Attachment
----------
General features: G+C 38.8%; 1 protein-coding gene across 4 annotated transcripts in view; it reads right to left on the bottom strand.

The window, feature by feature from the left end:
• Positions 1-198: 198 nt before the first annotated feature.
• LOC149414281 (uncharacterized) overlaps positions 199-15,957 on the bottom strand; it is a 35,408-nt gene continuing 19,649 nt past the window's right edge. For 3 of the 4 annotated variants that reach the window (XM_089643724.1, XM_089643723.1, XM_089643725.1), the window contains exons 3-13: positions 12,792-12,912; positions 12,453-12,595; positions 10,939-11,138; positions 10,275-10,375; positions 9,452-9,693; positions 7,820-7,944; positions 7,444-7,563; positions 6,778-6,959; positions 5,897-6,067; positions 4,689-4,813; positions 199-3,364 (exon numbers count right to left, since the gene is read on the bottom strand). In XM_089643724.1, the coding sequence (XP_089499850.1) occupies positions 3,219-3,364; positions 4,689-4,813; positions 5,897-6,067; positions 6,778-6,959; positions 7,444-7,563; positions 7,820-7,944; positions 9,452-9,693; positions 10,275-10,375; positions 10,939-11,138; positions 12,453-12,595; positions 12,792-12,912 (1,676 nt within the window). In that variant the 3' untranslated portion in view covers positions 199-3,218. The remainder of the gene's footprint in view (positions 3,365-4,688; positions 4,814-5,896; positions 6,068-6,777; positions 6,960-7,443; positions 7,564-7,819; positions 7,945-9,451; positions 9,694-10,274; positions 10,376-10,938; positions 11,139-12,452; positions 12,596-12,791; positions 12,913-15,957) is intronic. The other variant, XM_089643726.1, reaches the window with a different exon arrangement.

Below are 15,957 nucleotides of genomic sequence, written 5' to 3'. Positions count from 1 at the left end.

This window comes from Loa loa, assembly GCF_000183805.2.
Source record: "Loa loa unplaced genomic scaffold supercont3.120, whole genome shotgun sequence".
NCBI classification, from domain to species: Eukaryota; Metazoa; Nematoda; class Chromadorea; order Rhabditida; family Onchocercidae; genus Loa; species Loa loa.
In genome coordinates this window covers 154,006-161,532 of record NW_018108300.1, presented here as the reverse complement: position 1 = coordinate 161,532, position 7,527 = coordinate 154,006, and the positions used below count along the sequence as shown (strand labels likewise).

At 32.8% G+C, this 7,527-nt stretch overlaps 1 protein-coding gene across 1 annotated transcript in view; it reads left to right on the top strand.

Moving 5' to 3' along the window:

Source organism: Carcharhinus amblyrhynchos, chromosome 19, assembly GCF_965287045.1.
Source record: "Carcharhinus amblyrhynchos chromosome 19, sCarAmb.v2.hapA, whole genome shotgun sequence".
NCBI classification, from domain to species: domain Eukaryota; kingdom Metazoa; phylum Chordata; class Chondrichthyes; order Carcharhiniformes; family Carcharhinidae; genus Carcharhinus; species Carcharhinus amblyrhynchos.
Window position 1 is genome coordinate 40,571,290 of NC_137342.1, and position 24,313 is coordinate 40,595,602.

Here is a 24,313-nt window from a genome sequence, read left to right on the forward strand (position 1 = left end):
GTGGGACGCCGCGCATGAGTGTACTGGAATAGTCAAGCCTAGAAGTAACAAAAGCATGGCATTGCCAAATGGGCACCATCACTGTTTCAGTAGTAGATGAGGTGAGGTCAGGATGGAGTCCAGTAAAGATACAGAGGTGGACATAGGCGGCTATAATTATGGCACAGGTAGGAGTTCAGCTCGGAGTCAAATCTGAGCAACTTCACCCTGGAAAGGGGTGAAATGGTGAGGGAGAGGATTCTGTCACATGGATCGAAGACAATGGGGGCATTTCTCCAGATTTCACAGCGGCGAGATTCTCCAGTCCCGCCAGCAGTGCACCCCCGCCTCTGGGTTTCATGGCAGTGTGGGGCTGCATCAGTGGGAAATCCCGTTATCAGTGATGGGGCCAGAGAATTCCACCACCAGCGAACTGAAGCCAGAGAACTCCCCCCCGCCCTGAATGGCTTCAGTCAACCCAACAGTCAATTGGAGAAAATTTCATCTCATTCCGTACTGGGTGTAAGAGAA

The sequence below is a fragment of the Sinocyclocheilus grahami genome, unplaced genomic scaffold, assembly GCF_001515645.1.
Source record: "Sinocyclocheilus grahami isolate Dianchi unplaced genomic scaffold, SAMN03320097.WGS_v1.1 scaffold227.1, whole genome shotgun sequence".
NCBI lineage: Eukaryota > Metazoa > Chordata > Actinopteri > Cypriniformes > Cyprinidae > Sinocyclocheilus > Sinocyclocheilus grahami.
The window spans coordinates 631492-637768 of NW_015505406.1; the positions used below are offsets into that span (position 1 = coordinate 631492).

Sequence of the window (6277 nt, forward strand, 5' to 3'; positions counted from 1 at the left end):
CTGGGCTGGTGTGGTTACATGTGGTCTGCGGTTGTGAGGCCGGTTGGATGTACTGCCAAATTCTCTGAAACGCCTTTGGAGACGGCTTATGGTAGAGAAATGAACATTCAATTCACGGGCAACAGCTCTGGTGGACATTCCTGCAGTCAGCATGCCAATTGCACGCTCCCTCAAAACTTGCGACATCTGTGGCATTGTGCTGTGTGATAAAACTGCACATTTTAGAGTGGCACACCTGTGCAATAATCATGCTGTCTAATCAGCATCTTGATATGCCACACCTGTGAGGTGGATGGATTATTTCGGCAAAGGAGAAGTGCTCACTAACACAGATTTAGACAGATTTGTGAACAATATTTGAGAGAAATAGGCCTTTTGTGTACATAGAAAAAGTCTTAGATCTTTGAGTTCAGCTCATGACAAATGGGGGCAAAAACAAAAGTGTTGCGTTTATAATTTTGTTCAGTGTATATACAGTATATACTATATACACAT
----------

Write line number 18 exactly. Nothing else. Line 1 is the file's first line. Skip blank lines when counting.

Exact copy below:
The sequence below is a fragment of the Sinocyclocheilus grahami genome, unplaced genomic scaffold, assembly GCF_001515645.1.